In Thailand, and much of Asia for that matter, rice porridge (aka congee or jok) is comfort food. Literally, it is the food of choice when your tummy needs a break from the Pepto. Babies eat it, Old people eat it. It’s a gruel (a delicious one) that you can leave plain or customize to your hearts desire and for this reason it is one of the most satisfying things to eat. It’s best made with broken rice, the throwaway rice during the milling process, because it gets really gooey which is the defining characteristic of this stuff. The plainest you can get is just the rice with some scallions, ginger and smattering of white pepper. But you can throw in just about anything, in anything combination you can imagine. I decided to make two versions: one with egg and one with these enormous diver scallops I got at McCall’s Meat and Fish down the street.
Rice Porridge Recipe (courtesy of David Thompson)
1 cups broken rice (alternatively you could break up rice in a food processor? worth a try)
1.5 tbs sticky rice (optional)
pinch of salt
pandanus leaf, knotted
Combine the rices, rinse well and drain. Soak in cold water for 2-3 hours — no longer or the congee will be too thin.
In a large, heavy-based pan, bring 4 cups of water to a boil with some salt and the pandanus leaf, then gradually pour in the rice, stirring gently and constantly as the water returns to a boil. If the uncooked rice sticks to the pan and scorches, the congee is ruined. When the rice begins to swell, turn down the heat to very low, cover with a lid and simmer as gently as possible, stirring regularly and adding more water if needed, until the rice grains have almost dissolved (about 45 minutes or more). Put to one side covered and use within a few hours.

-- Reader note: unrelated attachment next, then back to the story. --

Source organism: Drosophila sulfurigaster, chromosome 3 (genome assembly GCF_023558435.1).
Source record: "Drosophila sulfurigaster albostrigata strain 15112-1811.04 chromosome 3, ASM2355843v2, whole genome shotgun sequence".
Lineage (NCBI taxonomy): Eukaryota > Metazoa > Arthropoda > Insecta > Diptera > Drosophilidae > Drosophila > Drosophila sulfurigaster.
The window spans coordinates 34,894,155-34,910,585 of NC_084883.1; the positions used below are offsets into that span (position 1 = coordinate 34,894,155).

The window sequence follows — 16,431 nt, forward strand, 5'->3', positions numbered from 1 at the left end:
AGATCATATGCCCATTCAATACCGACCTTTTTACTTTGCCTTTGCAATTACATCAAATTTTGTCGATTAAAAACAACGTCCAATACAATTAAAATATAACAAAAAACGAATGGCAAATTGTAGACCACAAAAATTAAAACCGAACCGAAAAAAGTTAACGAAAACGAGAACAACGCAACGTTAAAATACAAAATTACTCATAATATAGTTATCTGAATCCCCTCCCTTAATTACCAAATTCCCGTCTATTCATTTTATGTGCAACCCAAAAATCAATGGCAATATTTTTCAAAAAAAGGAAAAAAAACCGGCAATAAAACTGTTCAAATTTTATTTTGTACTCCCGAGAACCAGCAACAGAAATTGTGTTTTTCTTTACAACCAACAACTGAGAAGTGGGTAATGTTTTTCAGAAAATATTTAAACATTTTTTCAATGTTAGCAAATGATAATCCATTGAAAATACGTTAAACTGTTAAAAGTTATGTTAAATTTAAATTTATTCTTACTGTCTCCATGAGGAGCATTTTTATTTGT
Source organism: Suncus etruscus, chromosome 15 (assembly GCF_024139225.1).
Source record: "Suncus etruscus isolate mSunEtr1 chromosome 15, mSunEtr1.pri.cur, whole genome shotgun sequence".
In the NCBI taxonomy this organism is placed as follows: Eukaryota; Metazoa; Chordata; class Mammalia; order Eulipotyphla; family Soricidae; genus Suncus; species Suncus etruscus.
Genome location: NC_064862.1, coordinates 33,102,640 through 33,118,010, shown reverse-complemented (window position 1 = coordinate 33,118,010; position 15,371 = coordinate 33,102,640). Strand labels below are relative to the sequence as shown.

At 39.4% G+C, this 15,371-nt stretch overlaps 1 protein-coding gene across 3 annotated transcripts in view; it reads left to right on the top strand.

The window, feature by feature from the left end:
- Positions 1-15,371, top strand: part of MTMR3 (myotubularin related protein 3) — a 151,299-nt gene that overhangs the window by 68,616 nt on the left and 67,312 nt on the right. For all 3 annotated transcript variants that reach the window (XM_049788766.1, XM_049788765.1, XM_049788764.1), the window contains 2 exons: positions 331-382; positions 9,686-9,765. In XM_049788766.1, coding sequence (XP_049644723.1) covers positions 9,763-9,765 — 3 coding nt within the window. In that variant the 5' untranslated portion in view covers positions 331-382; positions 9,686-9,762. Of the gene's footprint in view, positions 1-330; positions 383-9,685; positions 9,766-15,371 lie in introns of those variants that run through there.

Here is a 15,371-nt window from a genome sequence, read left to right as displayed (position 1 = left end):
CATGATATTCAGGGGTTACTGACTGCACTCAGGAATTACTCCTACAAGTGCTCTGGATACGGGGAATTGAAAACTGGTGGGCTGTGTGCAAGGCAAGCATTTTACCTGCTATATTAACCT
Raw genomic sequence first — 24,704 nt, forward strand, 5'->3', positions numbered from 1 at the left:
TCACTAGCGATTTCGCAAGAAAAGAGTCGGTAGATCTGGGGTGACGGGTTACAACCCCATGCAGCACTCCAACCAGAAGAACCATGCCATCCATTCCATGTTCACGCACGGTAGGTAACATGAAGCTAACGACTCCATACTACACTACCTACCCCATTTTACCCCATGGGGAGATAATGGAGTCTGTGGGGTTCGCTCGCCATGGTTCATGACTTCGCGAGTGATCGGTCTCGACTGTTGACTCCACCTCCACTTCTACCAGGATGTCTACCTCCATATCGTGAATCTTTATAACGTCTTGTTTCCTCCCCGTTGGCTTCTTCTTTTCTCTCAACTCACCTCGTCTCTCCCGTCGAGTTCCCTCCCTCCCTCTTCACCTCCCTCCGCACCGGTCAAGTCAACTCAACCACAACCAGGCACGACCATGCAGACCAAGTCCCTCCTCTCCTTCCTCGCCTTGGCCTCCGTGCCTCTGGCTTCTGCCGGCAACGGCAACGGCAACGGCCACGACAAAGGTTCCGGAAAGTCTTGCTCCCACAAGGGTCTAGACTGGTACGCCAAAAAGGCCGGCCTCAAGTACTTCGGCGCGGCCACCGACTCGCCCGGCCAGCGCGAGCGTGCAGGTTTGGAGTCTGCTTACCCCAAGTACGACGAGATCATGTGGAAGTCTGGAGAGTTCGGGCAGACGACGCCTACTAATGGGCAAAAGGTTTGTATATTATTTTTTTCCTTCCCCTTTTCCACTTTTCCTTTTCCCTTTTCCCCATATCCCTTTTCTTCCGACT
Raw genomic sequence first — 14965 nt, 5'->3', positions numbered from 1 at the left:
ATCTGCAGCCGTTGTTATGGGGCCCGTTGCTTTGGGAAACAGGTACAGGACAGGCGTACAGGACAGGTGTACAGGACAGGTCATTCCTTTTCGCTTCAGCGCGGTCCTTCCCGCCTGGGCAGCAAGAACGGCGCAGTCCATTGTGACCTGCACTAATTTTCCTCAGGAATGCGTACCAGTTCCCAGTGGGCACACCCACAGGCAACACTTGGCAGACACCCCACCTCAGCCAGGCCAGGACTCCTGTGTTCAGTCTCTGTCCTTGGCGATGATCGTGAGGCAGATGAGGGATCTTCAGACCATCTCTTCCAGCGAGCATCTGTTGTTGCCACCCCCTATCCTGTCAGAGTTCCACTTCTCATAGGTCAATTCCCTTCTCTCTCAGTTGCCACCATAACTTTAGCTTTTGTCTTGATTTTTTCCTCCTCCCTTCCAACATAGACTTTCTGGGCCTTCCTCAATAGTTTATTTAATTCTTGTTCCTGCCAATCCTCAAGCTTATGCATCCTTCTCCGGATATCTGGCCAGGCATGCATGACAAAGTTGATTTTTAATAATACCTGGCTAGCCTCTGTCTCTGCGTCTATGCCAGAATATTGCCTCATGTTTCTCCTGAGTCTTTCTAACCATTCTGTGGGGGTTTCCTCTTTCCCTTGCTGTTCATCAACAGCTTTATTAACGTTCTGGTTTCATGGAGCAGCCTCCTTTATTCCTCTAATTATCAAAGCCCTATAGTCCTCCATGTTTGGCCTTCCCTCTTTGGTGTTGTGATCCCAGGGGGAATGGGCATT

Rice congee with Egg Recipe (adapted from David Thompson)
4 cups of plain rice congee (above)
1 cup light chicken stock
1 tbs sliced scallions
1 tbs chopped cilantro
3 tbs shredded ginger
2 tbs light soy sauce
ground white pepper to taste
Combine the rice congee with the stock and a pinch of salt and bring to a boil, stirring regularly (it bubbles),until thoroughly incorporated and smooth. Cover and immer gently for 10 minutes making sure it doesn’t stick to the sides. Crack in the egg and let the congee sit for a few moments without stirring. Sprinkle the ginger and a tbs of light soy sauce and fold in the egg. Sprinkle with scallions and white paper and serve.
I decided that I didn’t want to combine the egg with the scallop so I made another version that was just plain with the seared scallop on top. DELICIOUS.